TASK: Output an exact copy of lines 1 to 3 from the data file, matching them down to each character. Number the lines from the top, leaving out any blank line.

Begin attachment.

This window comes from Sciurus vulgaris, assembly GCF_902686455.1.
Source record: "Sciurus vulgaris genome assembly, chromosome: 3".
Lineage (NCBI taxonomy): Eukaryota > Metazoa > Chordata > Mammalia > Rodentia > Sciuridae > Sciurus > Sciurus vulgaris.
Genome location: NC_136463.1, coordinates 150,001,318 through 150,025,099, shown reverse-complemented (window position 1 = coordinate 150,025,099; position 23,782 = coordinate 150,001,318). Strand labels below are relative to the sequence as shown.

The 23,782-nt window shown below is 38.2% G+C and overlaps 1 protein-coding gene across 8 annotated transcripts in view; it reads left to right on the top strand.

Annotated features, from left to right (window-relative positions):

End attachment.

This window comes from Sciurus vulgaris, assembly GCF_902686455.1.
Source record: "Sciurus vulgaris genome assembly, chromosome: 3".
Lineage (NCBI taxonomy): Eukaryota > Metazoa > Chordata > Mammalia > Rodentia > Sciuridae > Sciurus > Sciurus vulgaris.